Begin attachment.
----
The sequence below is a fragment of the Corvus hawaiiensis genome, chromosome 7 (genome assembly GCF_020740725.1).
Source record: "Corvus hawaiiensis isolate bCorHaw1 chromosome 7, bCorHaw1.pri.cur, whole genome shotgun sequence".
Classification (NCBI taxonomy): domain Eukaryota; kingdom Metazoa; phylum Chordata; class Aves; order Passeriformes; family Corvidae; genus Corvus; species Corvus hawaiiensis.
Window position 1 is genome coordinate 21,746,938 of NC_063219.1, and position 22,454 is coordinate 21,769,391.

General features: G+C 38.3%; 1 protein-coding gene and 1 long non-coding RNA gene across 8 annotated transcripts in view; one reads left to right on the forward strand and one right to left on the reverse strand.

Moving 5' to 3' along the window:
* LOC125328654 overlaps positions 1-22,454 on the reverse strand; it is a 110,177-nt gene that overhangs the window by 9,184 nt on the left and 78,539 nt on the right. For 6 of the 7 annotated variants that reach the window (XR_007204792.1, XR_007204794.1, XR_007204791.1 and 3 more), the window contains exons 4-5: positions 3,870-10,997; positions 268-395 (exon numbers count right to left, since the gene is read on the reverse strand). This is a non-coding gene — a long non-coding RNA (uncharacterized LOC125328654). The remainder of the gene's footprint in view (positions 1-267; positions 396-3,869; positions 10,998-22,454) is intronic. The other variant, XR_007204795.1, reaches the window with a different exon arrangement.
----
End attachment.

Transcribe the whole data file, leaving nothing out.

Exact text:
The sequence below is a fragment of the Corvus hawaiiensis genome, chromosome 7 (genome assembly GCF_020740725.1).
Source record: "Corvus hawaiiensis isolate bCorHaw1 chromosome 7, bCorHaw1.pri.cur, whole genome shotgun sequence".
Classification (NCBI taxonomy): domain Eukaryota; kingdom Metazoa; phylum Chordata; class Aves; order Passeriformes; family Corvidae; genus Corvus; species Corvus hawaiiensis.
Window position 1 is genome coordinate 21,746,938 of NC_063219.1, and position 22,454 is coordinate 21,769,391.

General features: G+C 38.3%; 1 protein-coding gene and 1 long non-coding RNA gene across 8 annotated transcripts in view; one reads left to right on the forward strand and one right to left on the reverse strand.

Moving 5' to 3' along the window:
* LOC125328654 overlaps positions 1-22,454 on the reverse strand; it is a 110,177-nt gene that overhangs the window by 9,184 nt on the left and 78,539 nt on the right. For 6 of the 7 annotated variants that reach the window (XR_007204792.1, XR_007204794.1, XR_007204791.1 and 3 more), the window contains exons 4-5: positions 3,870-10,997; positions 268-395 (exon numbers count right to left, since the gene is read on the reverse strand). This is a non-coding gene — a long non-coding RNA (uncharacterized LOC125328654). The remainder of the gene's footprint in view (positions 1-267; positions 396-3,869; positions 10,998-22,454) is intronic. The other variant, XR_007204795.1, reaches the window with a different exon arrangement.